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posted by martyb on Friday November 15 2019, @06:13AM   Printer-friendly
from the very-interesting dept.

A few days ago, Jamie Heinemeier Hansson went public with the observation that Apple Card gives better interest rates to husbands than to wives. Several sites have since picked up the story and now it has caught the attention of the US Senate.

I care about transparency and fairness. It's why I was deeply annoyed to be told by AppleCard representatives, "It's just the algorithm," and "It's just your credit score." I have had credit in the US far longer than David. I have never had a single late payment. I do not have any debts. David and I share all financial accounts, and my very good credit score is higher than David's. I had a career and was successful prior to meeting David, and while I am now a mother of three children — a "homemaker" is what I am forced to call myself on tax returns — I am still a millionaire who contributes greatly to my household and pays off credit in full each month. But AppleCard representatives did not want to hear any of this. I was given no explanation. No way to make my case.

From Gizmodo: Now a Senator Is Investigating the Sexist Apple Card Debacle

Wyden has lately taken up the bailiwick in fighting algorithmic bias. In April, he and Senator Corey Booker introduced the Algorithmic Accountability Act, which would obligate companies to assess their decision-making systems and training data "for impacts on accuracy, fairness, bias, discrimination, privacy and security." The bill has yet to move forward.

Earlier on SN:
Maybe Don't Keep Your Apple Card in a Leather Wallet, Apple Warns (2019)
Apple Unveils... a Titanium Credit Card (2019)


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  • (Score: 2) by VLM on Saturday November 16 2019, @01:56PM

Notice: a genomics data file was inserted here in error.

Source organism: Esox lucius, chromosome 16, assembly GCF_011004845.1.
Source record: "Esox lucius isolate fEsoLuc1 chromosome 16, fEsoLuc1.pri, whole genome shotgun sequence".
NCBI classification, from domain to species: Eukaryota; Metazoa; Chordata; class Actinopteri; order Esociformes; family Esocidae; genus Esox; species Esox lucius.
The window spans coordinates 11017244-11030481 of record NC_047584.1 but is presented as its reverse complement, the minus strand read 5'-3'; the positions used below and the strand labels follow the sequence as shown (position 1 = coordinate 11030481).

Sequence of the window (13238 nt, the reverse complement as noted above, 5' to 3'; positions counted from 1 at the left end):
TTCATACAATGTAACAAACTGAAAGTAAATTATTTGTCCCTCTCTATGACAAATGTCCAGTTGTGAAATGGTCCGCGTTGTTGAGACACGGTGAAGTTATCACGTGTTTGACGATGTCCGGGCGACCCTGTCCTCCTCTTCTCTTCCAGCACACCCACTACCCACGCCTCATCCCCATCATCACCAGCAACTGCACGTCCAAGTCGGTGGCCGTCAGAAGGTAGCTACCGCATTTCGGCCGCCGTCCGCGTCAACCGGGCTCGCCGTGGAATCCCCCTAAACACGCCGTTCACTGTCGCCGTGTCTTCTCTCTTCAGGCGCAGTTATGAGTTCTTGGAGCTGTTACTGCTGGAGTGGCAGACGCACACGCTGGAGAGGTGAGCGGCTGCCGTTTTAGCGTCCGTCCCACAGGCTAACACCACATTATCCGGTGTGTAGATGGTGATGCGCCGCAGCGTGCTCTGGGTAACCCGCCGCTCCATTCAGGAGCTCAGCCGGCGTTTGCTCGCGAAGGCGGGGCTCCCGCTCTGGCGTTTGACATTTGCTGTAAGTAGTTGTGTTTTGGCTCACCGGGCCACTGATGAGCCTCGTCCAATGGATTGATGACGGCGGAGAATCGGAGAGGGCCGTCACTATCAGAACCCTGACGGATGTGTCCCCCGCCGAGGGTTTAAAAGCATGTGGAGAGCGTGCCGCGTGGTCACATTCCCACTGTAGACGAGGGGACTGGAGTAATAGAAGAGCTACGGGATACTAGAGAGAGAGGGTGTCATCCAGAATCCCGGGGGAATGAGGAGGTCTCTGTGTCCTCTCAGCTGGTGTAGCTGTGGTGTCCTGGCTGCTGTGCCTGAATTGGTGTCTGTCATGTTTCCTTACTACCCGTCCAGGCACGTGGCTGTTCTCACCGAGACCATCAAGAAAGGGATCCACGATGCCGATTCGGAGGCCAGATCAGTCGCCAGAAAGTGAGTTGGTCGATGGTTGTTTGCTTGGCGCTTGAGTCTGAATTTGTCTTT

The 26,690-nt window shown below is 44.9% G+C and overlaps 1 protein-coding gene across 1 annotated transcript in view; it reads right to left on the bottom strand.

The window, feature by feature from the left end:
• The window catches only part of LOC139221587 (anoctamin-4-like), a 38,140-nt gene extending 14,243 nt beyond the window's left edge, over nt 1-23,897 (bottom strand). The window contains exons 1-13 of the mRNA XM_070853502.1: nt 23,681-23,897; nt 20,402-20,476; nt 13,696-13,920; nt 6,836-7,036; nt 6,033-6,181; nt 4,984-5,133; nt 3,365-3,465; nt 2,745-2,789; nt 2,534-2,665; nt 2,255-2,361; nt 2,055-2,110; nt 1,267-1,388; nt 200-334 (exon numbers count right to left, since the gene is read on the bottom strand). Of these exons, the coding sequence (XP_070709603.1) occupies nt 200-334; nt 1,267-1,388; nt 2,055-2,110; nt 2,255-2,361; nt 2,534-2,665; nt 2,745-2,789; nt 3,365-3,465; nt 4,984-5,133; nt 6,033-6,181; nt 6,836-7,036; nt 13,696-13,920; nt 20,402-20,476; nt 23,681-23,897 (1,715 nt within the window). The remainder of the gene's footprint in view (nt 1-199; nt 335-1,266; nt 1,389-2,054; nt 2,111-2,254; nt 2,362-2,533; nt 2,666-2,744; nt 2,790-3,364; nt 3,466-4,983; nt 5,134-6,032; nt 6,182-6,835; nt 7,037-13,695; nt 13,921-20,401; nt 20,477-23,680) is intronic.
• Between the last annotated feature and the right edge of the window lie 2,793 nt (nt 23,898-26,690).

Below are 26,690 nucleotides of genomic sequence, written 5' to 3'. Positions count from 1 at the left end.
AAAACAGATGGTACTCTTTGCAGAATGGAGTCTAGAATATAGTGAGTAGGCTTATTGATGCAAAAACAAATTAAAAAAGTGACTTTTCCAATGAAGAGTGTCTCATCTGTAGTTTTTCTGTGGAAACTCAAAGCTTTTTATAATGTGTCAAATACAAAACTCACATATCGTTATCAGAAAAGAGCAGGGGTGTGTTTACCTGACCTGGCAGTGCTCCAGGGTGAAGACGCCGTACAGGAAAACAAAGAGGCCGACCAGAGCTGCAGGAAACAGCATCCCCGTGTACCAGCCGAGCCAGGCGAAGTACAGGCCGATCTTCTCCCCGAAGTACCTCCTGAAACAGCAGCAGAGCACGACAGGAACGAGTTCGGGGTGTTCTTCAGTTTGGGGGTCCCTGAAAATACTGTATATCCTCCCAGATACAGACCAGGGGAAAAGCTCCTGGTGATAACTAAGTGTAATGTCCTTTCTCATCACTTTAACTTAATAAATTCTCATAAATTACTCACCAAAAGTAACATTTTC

by VLM (445) Subscriber Badge on Saturday November 16 2019, @01:56PM (#920964)

    Employment status matters a hell of a lot for most people's ability to pay their debts.

    I would tentatively agree in principle with 90% of your argument, but I think what you're aiming at and slightly missing is the old saying that lower class gets its spending money from the government, middle from sweat/labor paychecks, and upper gets their money from investment.

    Its admittedly worth pointing out that there's a lot of "10K millionaires" out there. Just 'cause you bought a $1M california house using a $999K mortgage doesn't mean you're a millionaire, although some very poor people think so, in that sense the journalist might be faking a higher economic status while actually being extremely poor. When I was a kid just graduated I got a CC with a whopping $200 credit limit, and much like the journalist I had little trouble paying it off in full every month LOL, but looking at my purchasing habits you'd think I was extremely poor. When I was at uni I always wanted a really nice new hybrid on/off road bike so when I got my first job I saved up to buy it, and then road it for hundred (thousands?) of miles on rails-to-trails conversions, but it was like $300 so I couldn't use my CC, that being over my limit, and had to withdraw money from the ATM for three days to pay in cash, LOL. Which probably looked on my credit report like I was too poor to buy a bicycle, although I actually was "wealthy" enough to pay cash rather than credit, LOL. Maybe this happened to the "wealthy" journalist.

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